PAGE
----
You always kill us with the last sentences of these entries, dear. Are you sure you're not getting rich by having us all clicking back here every day?

(BTW, I have a niece who worked a fast food drive-through and learned the lesson about plugging a big order into the register before the bill was paid. Good advice, that.)

Cheers.

Guyana-Gyal said...

You sound like my mum, standing up to the Persian chap, that's how she'd do it, very fortright. When in Persia, bargain; in the west, we don't. Unless it's the tradesman overpricing according to where the customer lives, then you give him a solid piece of your mind, ha!

It's a funny thing about 'bad guys'...they do / act / say the same things almost, no matter where they're from. Recently, I've been trying to warn a gal pal about her 'bad' guy, she keeps saying, 'he's nice.' But as my cousin says, all the red flags are up, our friend just ignores them.

PI said...

Sablonneuse: I was always very conscious that it was my shop (well half of it was)and we provided a much needed service and would bend over backwards to try to help our customers but bad behaviour wasn't tolerated. To be fair he accepted the situation with good grace.

Randall: no I'm not getting rich but I do want you to come back. Soon after this we treated ourselves to an adding machine which made life easier. If only we had had computers...

GG: I suppose we all have to learn the hard way. The sad thing is some people never do learn and go on making the same mistakes.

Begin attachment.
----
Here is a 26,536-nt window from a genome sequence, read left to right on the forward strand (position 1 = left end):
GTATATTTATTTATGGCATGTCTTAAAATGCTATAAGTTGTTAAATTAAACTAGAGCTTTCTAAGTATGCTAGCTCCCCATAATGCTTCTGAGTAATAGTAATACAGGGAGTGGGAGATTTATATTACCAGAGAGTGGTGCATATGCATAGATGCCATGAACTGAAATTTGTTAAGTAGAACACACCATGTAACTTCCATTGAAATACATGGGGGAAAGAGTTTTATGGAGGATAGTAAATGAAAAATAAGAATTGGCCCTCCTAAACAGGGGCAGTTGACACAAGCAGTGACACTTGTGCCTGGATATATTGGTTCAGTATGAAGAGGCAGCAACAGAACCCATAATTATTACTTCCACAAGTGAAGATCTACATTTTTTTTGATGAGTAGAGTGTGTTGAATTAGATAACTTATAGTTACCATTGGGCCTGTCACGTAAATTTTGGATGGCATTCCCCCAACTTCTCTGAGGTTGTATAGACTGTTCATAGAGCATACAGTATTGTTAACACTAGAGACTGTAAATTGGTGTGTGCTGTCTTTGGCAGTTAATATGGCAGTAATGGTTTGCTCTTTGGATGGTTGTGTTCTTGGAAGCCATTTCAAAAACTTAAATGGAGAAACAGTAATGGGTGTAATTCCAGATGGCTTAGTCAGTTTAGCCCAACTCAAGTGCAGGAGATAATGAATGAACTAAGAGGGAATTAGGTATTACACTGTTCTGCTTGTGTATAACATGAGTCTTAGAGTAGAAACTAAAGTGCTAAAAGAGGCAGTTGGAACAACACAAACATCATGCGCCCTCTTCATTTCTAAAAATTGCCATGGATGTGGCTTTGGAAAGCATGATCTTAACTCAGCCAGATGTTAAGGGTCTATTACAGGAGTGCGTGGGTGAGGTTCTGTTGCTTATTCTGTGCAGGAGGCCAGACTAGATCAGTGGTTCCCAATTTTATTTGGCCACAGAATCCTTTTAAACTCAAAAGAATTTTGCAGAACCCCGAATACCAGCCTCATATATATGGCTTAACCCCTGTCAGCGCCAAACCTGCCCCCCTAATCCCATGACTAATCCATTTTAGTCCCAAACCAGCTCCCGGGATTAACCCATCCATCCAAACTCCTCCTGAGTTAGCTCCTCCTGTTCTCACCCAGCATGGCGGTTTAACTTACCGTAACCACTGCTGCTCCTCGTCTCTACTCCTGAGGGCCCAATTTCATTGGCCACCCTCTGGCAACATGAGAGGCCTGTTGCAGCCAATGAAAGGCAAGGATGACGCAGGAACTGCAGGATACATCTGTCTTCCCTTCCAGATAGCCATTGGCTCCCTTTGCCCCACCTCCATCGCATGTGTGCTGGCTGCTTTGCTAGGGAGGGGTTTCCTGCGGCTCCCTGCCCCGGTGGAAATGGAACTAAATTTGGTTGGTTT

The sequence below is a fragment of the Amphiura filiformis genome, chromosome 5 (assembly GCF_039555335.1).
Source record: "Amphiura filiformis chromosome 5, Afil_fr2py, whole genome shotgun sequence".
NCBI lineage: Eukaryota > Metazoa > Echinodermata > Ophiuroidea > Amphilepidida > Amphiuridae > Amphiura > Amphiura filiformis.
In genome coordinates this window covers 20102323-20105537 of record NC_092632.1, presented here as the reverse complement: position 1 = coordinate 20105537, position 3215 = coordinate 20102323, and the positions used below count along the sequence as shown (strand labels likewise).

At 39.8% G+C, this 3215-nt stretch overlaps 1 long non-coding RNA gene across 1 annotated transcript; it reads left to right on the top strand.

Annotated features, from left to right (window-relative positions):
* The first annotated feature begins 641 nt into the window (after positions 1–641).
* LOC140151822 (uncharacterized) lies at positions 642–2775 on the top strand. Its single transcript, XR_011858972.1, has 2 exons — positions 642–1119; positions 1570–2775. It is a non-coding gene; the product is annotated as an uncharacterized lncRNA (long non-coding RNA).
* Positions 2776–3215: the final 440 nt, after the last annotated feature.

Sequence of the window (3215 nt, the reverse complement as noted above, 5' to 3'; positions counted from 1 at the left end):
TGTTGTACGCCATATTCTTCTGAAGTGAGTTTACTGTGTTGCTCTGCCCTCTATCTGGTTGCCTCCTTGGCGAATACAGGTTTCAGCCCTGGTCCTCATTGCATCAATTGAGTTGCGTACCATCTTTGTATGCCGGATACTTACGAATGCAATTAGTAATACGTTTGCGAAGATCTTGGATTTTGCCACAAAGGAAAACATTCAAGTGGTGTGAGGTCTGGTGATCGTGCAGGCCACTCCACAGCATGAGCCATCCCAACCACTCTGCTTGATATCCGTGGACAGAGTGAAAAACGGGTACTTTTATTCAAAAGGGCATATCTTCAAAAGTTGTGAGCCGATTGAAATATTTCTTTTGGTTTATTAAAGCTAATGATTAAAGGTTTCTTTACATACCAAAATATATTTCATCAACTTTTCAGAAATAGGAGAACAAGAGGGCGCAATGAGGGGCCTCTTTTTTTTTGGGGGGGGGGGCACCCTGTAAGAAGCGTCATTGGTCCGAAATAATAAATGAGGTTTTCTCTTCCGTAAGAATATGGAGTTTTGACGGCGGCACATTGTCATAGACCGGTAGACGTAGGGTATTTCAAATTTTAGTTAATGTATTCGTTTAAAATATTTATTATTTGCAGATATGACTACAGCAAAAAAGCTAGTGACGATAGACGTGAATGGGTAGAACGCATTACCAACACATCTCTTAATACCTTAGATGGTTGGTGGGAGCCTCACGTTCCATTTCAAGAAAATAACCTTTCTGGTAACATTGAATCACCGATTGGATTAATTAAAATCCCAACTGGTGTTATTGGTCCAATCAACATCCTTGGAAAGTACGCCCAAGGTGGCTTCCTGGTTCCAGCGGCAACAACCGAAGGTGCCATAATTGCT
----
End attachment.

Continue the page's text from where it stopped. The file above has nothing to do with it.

kenju said...

Pat, I had a poem "written" for me by an old boyfriend - and I was over the moon with happiness. Imagine my disgust when I discovered it had been written by Edgar Allen Poe!

PI said...

Judy: it's a comfort to know I wasn't the only one. Having a romantic streak makes one so vulnerable, but its better than being a hard bitten old shrew. I think:)

Sam, Problemchildbride said...

The rascally swine! He's sounding more and more like a chancer. I'm glad you sent him packing.

Sam, Problemchildbride said...

I quite liked his comeback though: "It more or less wrote itself."

Daphne Wayne-Bough said...

Good move Pat, I could never have imagined you with a bloke called Gary. (I do hope YTL isn't called Darren or Wayne). Belated Happy New Year greetings and thanks for your lovely posts and photographs, you are the Queen Mum of this little part of the blogosphere. I'm glad the story is under way again, it's getting really quite gripping now.

PI said...

Sam: chancer is right but when I found him out I did laugh as well as cry.

Daphne: MTL has a good old Scottish name. Not sure about the Queen Mum thingy- I don't drink gin, I don't eat chocolate violets and I don't live above my means and expect my children to bail me out - but I'd like to have some of her charm. I am delighted you like reading my story.

Zinnia Cyclamen said...

Glad the shop's going so well. Glad you didn't give in to Gary's blandishments. Looking forward to reading about 'next time'!

PI said...

Zinnia: is that looking forward to reading the story, or looking forward to a besmirched image:)?

Nea said...

But he didn't fool you, Pat, even though he tried, and more fool him for trying.

PI said...

Nea: I did feel an ass though.

Zinnia Cyclamen said...

Both!!

PI said...

Zinnia: it's that old schadenfreude again:)